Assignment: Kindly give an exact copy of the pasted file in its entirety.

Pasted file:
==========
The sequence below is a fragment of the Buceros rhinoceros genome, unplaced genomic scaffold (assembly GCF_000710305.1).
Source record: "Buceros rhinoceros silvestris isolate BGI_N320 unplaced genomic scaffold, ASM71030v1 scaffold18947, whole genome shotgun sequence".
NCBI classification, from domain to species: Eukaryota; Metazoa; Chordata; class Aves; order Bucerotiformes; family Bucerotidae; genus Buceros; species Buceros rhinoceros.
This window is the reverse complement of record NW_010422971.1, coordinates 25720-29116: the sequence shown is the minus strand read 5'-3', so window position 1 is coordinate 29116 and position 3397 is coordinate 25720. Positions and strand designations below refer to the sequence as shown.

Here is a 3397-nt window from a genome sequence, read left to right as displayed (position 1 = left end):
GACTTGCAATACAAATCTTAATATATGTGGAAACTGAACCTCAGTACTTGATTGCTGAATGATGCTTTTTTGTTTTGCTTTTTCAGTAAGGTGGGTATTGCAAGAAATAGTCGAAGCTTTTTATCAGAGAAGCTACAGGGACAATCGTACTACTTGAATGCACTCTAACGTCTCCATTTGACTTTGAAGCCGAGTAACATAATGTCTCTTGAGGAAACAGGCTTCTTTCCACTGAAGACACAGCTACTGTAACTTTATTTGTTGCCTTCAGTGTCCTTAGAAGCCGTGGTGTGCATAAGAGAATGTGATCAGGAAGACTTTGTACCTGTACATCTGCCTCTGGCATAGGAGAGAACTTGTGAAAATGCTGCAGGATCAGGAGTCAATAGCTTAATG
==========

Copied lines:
The sequence below is a fragment of the Buceros rhinoceros genome, unplaced genomic scaffold (assembly GCF_000710305.1).
Source record: "Buceros rhinoceros silvestris isolate BGI_N320 unplaced genomic scaffold, ASM71030v1 scaffold18947, whole genome shotgun sequence".
NCBI classification, from domain to species: Eukaryota; Metazoa; Chordata; class Aves; order Bucerotiformes; family Bucerotidae; genus Buceros; species Buceros rhinoceros.
This window is the reverse complement of record NW_010422971.1, coordinates 25720-29116: the sequence shown is the minus strand read 5'-3', so window position 1 is coordinate 29116 and position 3397 is coordinate 25720. Positions and strand designations below refer to the sequence as shown.

Here is a 3397-nt window from a genome sequence, read left to right as displayed (position 1 = left end):
GACTTGCAATACAAATCTTAATATATGTGGAAACTGAACCTCAGTACTTGATTGCTGAATGATGCTTTTTTGTTTTGCTTTTTCAGTAAGGTGGGTATTGCAAGAAATAGTCGAAGCTTTTTATCAGAGAAGCTACAGGGACAATCGTACTACTTGAATGCACTCTAACGTCTCCATTTGACTTTGAAGCCGAGTAACATAATGTCTCTTGAGGAAACAGGCTTCTTTCCACTGAAGACACAGCTACTGTAACTTTATTTGTTGCCTTCAGTGTCCTTAGAAGCCGTGGTGTGCATAAGAGAATGTGATCAGGAAGACTTTGTACCTGTACATCTGCCTCTGGCATAGGAGAGAACTTGTGAAAATGCTGCAGGATCAGGAGTCAATAGCTTAATG